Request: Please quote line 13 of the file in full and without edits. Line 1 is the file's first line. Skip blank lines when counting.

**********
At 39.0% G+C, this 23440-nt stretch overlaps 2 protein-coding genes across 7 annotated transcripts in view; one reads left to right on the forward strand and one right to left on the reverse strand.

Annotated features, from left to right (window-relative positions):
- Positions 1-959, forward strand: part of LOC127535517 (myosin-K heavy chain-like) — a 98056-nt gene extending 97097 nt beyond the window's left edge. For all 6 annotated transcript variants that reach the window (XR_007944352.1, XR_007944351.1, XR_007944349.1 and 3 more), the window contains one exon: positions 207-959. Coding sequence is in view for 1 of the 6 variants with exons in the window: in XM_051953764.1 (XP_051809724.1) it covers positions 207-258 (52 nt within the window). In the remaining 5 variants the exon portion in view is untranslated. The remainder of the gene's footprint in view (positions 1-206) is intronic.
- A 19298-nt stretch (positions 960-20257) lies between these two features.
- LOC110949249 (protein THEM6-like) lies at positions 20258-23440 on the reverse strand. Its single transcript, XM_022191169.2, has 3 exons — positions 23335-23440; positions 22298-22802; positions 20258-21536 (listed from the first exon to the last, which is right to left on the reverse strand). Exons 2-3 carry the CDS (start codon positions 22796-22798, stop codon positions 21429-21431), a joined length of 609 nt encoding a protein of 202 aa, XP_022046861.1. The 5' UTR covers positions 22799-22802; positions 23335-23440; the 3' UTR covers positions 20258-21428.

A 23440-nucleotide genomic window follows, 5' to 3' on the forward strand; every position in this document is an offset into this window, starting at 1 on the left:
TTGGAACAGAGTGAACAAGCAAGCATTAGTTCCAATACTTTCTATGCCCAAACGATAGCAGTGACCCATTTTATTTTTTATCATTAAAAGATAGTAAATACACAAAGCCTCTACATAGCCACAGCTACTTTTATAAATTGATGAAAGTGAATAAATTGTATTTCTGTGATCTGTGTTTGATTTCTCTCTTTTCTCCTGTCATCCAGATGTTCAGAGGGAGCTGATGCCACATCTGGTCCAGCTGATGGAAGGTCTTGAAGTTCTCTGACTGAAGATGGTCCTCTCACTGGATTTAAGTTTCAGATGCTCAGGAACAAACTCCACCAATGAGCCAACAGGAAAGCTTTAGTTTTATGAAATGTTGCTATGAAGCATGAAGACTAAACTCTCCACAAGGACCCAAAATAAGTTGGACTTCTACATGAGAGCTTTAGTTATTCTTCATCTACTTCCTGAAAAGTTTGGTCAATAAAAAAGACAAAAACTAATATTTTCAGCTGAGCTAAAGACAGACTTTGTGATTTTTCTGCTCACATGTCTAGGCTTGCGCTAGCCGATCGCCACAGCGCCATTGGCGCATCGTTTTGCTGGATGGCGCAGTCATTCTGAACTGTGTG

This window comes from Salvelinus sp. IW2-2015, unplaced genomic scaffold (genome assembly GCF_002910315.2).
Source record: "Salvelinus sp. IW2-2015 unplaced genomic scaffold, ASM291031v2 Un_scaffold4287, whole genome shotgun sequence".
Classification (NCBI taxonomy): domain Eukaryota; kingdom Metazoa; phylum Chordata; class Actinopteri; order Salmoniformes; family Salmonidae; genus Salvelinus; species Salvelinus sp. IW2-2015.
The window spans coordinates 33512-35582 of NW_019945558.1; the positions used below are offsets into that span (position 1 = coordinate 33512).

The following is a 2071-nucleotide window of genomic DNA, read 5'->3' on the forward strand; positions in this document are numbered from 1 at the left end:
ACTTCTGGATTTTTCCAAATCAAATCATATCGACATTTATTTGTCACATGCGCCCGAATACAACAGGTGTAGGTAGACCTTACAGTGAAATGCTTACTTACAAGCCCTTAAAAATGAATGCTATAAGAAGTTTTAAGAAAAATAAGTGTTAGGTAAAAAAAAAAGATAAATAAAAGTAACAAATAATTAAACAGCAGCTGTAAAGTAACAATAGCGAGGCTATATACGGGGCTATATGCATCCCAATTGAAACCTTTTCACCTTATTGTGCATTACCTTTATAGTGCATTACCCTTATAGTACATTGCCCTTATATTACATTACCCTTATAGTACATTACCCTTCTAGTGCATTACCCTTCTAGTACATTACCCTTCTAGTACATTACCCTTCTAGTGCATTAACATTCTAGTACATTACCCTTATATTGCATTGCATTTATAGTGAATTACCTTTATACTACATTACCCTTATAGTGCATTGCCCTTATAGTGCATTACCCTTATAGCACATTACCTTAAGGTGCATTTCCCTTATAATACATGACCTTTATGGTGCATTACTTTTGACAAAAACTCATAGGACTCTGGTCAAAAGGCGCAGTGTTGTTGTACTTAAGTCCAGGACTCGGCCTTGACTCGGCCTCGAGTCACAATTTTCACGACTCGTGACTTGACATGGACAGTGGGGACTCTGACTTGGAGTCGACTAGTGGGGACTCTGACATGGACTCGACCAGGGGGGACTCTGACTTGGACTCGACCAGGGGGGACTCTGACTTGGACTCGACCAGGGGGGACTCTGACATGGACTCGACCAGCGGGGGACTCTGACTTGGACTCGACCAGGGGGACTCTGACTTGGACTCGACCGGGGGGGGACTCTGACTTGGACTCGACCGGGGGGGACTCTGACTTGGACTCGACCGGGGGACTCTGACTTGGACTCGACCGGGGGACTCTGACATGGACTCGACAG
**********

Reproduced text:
ACTTCTGGATTTTTCCAAATCAAATCATATCGACATTTATTTGTCACATGCGCCCGAATACAACAGGTGTAGGTAGACCTTACAGTGAAATGCTTACTTACAAGCCCTTAAAAATGAATGCTATAAGAAGTTTTAAGAAAAATAAGTGTTAGGTAAAAAAAAAAGATAAATAAAAGTAACAAATAATTAAACAGCAGCTGTAAAGTAACAATAGCGAGGCTATATACGGGGCTATATGCATCCCAATTGAAACCTTTTCACCTTATTGTGCATTACCTTTATAGTGCATTACCCTTATAGTACATTGCCCTTATATTACATTACCCTTATAGTACATTACCCTTCTAGTGCATTACCCTTCTAGTACATTACCCTTCTAGTACATTACCCTTCTAGTGCATTAACATTCTAGTACATTACCCTTATATTGCATTGCATTTATAGTGAATTACCTTTATACTACATTACCCTTATAGTGCATTGCCCTTATAGTGCATTACCCTTATAGCACATTACCTTAAGGTGCATTTCCCTTATAATACATGACCTTTATGGTGCATTACTTTTGACAAAAACTCATAGGACTCTGGTCAAAAGGCGCAGTGTTGTTGTACTTAAGTCCAGGACTCGGCCTTGACTCGGCCTCGAGTCACAATTTTCACGACTCGTGACTTGACATGGACAGTGGGGACTCTGACTTGGAGTCGACTAGTGGGGACTCTGACATGGACTCGACCAGGGGGGACTCTGACTTGGACTCGACCAGGGGGGACTCTGACTTGGACTCGACCAGGGGGGACTCTGACATGGACTCGACCAGCGGGGGACTCTGACTTGGACTCGACCAGGGGGACTCTGACTTGGACTCGACCGGGGGGGGACTCTGACTTGGACTCGACCGGGGGGGACTCTGACTTGGACTCGACCGGGGGACTCTGACTTGGACTCGACCGGGGGACTCTGACATGGACTCGACAG